Listening for Justice, Beauty, and Other Echoes of God's Voice
The Christian College in a Post-Christian Society (conclusion)
As we near the (very late1) end of another academic year at Bethel University, I’d like to wrap up my first attempt at thinking through how Christian colleges like ours can best adapt to life in a post-Christian America, one in which the Christian population is in decline and Christian power and influence is no longer taken for granted. In the first four parts of the series, I…
• Summed up my earlier arguments — both missional and pragmatic — for dropping the “faith screen” that keeps non-Christian students from enrolling in traditional undergraduate programs — even though there’s already no such screen for “early college,” adult undergraduate, or graduate programs. Summary: even if I didn’t doubt that our traditional demographic can sustain us, opening the doors to non-Christian students may be more consistent with our mission, not less.
• Tried to work through what it would mean then to fuse higher education with evangelism. Summary: I’m open to it — and may even do it already to some extent — but not if evangelism supplants education, precludes interfaith work, or devolves into proselytizing.
• Argued that dropping the faith screen absolutely does not mean dropping our “Christ-centered” identity. Summary: we just need to rethink what “Christ-centered” means, borrowing from the missional church’s distinction between “centered-set” and “bounded-set” communities.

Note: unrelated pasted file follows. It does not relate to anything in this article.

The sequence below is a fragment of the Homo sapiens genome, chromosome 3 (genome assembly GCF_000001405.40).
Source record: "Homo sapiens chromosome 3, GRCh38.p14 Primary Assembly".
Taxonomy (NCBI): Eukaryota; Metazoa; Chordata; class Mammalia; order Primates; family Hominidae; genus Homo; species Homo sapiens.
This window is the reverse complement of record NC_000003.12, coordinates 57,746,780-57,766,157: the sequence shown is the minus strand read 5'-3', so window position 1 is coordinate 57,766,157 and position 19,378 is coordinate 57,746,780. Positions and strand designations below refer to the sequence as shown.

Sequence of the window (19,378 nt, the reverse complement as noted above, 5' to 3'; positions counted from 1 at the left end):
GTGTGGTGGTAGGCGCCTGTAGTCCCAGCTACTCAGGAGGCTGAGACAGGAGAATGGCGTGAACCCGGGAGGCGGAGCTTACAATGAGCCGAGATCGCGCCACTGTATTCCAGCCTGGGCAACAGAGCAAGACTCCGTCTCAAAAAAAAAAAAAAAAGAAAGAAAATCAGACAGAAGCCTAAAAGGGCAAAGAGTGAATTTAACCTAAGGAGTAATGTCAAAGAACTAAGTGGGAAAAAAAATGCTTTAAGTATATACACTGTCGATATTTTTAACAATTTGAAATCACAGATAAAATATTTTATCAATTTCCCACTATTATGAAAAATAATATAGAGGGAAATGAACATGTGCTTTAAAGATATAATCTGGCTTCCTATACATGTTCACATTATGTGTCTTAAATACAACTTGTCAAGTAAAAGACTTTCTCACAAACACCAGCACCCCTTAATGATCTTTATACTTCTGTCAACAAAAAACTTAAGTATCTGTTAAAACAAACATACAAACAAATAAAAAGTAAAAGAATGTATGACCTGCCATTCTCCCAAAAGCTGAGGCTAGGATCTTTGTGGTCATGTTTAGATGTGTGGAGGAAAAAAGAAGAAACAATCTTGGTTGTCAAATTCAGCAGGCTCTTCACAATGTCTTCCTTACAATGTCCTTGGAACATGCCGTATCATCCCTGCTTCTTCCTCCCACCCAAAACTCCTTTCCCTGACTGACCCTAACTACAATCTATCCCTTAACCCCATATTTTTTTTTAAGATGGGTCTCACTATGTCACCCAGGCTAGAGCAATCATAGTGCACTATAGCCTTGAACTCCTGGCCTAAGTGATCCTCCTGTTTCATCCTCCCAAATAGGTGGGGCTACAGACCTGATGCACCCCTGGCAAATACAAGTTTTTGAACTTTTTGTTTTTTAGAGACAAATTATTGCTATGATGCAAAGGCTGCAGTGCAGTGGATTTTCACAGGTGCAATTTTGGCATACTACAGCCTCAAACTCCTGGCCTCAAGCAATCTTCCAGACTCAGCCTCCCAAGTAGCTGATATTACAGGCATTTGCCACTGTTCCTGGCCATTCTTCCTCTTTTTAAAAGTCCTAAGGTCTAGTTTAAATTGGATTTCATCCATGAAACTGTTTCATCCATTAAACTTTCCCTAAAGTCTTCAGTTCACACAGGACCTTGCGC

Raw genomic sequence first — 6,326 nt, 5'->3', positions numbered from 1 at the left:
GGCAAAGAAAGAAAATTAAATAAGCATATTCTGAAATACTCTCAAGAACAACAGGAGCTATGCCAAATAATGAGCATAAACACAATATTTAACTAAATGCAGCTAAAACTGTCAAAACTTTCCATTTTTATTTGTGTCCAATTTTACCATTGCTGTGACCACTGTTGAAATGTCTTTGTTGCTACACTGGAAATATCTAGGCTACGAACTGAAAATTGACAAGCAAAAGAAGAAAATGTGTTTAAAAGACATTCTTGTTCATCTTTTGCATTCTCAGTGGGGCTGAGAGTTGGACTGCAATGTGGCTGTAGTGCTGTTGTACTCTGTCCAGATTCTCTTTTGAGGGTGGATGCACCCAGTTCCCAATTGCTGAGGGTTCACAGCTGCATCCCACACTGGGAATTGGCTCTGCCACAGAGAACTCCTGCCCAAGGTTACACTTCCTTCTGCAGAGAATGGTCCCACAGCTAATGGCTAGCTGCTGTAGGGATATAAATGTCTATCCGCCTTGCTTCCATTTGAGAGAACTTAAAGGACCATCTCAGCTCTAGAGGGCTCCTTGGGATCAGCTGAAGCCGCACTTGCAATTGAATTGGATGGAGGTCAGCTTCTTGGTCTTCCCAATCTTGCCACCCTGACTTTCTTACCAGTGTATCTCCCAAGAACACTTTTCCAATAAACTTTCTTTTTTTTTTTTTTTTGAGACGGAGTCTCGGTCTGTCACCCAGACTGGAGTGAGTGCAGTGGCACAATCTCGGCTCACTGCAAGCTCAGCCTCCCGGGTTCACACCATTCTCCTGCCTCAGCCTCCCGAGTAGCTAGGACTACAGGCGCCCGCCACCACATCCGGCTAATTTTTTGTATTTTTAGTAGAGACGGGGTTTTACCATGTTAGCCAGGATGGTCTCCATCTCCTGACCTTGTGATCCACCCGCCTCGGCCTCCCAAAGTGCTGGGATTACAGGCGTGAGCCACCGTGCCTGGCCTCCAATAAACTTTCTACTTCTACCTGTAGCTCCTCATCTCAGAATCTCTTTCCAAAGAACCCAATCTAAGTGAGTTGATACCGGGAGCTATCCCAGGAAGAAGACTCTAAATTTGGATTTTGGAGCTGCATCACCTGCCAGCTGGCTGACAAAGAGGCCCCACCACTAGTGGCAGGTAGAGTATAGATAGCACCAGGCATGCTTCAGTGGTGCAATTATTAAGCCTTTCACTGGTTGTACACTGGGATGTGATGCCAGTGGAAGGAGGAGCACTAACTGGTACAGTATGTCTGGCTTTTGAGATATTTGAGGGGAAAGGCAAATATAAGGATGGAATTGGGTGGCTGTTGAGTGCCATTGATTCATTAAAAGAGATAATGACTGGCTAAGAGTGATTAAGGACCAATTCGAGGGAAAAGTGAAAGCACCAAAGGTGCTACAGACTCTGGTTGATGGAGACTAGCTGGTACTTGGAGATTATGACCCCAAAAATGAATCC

• Suggested several reasons why that version of Bethel would be attractive to non-Christian students. Summary: beyond the excellent academics and reasonable time to completion of degree… I’d imagine many kinds of students would be drawn to pursuing whole-person education in a close-knit community where religion is taken seriously, not ignored, marginalized, or privatized.
None of these issues are going away, so whether or not our leaders are already discussing them seriously, I’m sure I’ll return to them in the future. But I do want to conclude this series and shift focus to other topics over the summer.
So let me close with one last question that’s been on my mind: How could we rethink our curriculum2 for this transition to a post-Christian society?
To a significant extent, we shouldn’t — we should continue to offer much the same education that we already do quite well. But if we offer it to a more religiously diverse body of undergraduate students, and especially if we do have the desire to draw them closer to Christ the center, then we might want to revisit some ideas from a prominent British evangelical, N. T. Wright.
Keep reading with a 7-day free trial
Subscribe to The Pietist Schoolman to keep reading this post and get 7 days of free access to the full post archives.